My first ever Wales match was back in 1996 when my dad took me along to a game, so it was a great feeling to be with him at our first match at a tournament since 1958. This was actually the year he was born, being just two months old when we got knocked out by Brazil, he can genuinely say he had waited his whole life for this. On a beautiful day in a beautiful city, Wales faced off with Slovakia at the brand new stadium in Bordeaux. The people of Bordeaux fell deeply in love with our supporters over the few days we were in the city, and the feeling was more than mutual.
Even if we had lost, Bordeaux would have had a special place in Welsh football history forever. The fact that we actually won makes it quite simply legendary. It was only right that star man Gareth Bale scored the first goal we ever scored at a European Championships, indeed, with our first shot on target at a European Championships!
Slovakia were a tough opponent, which was fitting when you consider the struggles our team has had to overcome just to get here. They equalised and looked more likely to win the game for about 20 minutes, but two substitutions from Coleman would prove to be the key to victory. Joe Ledley came on to steady the midfield, but it was to be Robson-Kanu who would have made himself the hero of the Welsh public if not for the fact that he already was long ago.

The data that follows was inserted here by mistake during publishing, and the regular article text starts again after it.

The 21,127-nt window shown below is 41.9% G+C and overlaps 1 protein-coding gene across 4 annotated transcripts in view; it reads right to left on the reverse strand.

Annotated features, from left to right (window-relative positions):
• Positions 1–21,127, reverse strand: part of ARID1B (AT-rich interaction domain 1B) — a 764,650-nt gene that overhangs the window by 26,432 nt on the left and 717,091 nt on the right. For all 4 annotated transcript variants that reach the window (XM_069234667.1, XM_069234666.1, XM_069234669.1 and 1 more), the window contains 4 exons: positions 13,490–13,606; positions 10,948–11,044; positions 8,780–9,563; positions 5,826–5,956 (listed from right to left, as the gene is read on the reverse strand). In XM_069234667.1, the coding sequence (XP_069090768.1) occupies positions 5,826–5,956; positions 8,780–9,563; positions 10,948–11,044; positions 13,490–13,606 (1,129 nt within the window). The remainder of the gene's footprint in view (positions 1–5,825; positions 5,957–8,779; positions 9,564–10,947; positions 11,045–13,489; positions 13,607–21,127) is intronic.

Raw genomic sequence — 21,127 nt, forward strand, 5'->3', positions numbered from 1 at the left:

It wasn’t a pretty goal visually, but the resulting scenes were truly beautiful. Sheer, sheer delight. We’re talking tops off, kissing strangers 15 rows away, bruised shins for three weeks kind of delight. The final whistle went about 15 of the longest minutes in recorded history later, and the celebrations long into the night could begin. The DJ at our chosen celebration venue played zombie nation and that was it, the whole place lost their collective minds and danced the night away, joined by dozens of locals who came to experience the party and laugh at the drunken dancing of our 35,000 supporters.